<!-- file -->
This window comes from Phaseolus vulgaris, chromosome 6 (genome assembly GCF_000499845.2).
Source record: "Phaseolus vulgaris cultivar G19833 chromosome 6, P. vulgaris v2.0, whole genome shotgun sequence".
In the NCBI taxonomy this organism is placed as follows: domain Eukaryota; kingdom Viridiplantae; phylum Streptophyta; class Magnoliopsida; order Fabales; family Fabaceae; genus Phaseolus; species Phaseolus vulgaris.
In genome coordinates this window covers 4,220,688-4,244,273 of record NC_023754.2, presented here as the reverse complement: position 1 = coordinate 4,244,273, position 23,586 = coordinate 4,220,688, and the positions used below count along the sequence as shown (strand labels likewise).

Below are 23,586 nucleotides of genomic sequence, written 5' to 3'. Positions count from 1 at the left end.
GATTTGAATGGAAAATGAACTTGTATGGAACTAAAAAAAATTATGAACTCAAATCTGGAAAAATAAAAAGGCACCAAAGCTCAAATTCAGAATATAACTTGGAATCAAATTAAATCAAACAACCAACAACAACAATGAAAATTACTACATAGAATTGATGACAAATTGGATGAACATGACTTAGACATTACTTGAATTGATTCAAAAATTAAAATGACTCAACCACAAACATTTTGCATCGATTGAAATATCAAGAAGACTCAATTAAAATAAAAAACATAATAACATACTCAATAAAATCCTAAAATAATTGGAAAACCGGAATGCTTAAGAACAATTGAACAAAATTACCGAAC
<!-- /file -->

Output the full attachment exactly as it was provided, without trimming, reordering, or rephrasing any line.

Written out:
This window comes from Phaseolus vulgaris, chromosome 6 (genome assembly GCF_000499845.2).
Source record: "Phaseolus vulgaris cultivar G19833 chromosome 6, P. vulgaris v2.0, whole genome shotgun sequence".
In the NCBI taxonomy this organism is placed as follows: domain Eukaryota; kingdom Viridiplantae; phylum Streptophyta; class Magnoliopsida; order Fabales; family Fabaceae; genus Phaseolus; species Phaseolus vulgaris.
In genome coordinates this window covers 4,220,688-4,244,273 of record NC_023754.2, presented here as the reverse complement: position 1 = coordinate 4,244,273, position 23,586 = coordinate 4,220,688, and the positions used below count along the sequence as shown (strand labels likewise).

Below are 23,586 nucleotides of genomic sequence, written 5' to 3'. Positions count from 1 at the left end.
GATTTGAATGGAAAATGAACTTGTATGGAACTAAAAAAAATTATGAACTCAAATCTGGAAAAATAAAAAGGCACCAAAGCTCAAATTCAGAATATAACTTGGAATCAAATTAAATCAAACAACCAACAACAACAATGAAAATTACTACATAGAATTGATGACAAATTGGATGAACATGACTTAGACATTACTTGAATTGATTCAAAAATTAAAATGACTCAACCACAAACATTTTGCATCGATTGAAATATCAAGAAGACTCAATTAAAATAAAAAACATAATAACATACTCAATAAAATCCTAAAATAATTGGAAAACCGGAATGCTTAAGAACAATTGAACAAAATTACCGAAC